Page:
When did you start to see real change?

After Easter 2015 when the resource provision was in place and had started to meet the needs of key individuals, the school became calmer. The consistent approach of the staff had shown the children that we meant what we said and would always follow through with both rewards and consequences.

This allowed us to focus more on the learning. The senior leaders began to work with children on a one-to-one basis, giving them extra support with both maths and writing and this approach gave the children confidence and self-belief so that their attitudes began to change in lessons. Fewer children chose to walk out as they could see that we believed in them and their abilities.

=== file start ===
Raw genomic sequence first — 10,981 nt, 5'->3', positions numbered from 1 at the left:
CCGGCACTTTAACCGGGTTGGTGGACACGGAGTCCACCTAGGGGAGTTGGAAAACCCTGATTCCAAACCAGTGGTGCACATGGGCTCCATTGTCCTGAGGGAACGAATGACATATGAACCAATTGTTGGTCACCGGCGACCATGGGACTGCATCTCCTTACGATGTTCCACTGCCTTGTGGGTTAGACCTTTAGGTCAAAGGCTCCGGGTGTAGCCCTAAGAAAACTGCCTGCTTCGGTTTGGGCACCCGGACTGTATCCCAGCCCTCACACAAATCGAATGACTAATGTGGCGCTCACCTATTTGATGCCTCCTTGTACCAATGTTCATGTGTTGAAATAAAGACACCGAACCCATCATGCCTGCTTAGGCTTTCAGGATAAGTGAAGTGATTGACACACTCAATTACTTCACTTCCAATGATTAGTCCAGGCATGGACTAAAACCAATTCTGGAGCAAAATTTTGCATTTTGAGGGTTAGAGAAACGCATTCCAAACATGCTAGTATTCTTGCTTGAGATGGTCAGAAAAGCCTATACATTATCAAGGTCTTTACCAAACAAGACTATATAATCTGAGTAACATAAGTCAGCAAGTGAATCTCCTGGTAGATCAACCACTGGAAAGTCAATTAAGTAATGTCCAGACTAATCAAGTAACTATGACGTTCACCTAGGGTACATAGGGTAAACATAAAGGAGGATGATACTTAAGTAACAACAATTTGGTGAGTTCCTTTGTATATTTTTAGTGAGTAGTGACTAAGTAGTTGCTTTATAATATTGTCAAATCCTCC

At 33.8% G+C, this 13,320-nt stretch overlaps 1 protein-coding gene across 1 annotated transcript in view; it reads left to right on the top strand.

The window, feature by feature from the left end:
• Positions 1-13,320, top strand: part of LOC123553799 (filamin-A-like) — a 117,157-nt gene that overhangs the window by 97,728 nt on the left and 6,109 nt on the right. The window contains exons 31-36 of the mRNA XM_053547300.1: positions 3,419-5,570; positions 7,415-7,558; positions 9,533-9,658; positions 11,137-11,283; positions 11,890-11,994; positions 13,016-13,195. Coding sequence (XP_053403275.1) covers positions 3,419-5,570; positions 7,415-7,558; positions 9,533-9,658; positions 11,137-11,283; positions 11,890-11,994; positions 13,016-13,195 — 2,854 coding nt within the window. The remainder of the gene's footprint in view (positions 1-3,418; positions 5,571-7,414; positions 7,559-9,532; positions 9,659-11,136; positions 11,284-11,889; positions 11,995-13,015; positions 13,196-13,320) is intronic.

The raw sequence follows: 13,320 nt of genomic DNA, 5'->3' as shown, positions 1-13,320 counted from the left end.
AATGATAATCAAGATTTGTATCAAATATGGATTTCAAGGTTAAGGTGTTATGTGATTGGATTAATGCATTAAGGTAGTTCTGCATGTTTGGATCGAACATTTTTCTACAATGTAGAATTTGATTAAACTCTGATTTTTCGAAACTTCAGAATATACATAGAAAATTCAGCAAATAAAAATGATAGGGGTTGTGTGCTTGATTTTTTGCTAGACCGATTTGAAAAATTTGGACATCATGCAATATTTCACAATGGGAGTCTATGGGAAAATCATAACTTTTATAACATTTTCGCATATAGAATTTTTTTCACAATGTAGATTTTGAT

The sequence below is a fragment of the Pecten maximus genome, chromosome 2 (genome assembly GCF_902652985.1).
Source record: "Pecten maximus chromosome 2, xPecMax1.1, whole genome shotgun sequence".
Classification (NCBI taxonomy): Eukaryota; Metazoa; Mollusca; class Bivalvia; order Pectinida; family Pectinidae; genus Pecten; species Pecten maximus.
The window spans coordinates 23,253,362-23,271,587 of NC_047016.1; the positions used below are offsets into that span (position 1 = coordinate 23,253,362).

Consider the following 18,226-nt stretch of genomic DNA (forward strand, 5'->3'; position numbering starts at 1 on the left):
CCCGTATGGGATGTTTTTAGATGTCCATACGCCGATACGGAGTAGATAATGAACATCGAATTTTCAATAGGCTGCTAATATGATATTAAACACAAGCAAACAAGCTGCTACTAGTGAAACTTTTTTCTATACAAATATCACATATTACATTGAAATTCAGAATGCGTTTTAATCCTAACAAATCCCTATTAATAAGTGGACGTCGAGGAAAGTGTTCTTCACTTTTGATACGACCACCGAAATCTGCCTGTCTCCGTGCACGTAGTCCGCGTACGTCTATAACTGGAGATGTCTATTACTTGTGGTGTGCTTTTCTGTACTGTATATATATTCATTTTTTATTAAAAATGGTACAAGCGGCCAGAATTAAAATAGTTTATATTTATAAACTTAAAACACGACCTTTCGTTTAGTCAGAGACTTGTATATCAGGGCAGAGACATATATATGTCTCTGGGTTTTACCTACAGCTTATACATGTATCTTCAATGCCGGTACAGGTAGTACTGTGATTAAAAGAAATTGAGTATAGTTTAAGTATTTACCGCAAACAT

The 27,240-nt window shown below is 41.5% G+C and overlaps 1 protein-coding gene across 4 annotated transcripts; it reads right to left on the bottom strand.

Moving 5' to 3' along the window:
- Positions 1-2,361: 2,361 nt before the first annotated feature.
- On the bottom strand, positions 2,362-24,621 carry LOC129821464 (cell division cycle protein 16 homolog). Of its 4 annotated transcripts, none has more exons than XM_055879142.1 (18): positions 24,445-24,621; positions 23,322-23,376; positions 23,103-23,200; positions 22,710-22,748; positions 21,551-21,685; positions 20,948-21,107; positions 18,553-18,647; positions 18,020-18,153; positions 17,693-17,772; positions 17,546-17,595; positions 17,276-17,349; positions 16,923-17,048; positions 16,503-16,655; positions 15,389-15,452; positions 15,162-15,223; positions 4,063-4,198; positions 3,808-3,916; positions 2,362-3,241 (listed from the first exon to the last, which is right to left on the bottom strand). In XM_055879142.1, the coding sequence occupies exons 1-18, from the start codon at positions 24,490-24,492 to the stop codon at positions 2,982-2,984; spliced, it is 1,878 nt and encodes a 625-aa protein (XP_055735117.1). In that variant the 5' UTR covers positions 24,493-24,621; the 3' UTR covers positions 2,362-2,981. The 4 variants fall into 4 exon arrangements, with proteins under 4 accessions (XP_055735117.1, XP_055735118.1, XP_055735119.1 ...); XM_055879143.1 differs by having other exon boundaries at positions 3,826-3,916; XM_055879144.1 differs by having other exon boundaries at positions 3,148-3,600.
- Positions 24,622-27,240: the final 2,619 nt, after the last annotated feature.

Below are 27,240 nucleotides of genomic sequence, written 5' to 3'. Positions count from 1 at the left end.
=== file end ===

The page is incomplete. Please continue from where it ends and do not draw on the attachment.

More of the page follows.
Support for a particularly challenging child from outside the school enabled us to meet their needs without the rest of the class being disrupted. We were so pleased that they ended the year successfully and achieved level 4 in many of the tests.

 

How important do you think the extra-curricular activities/opportunities the pupils now enjoy are?

Most our children do not have the chance to take part in extra-curricular activities outside school. In the first term after conversion, some additional after school clubs were offered including tennis lessons but the children didn’t take these up. To increase participation in a range of sports and arts activities we took the decision to make the clubs compulsory.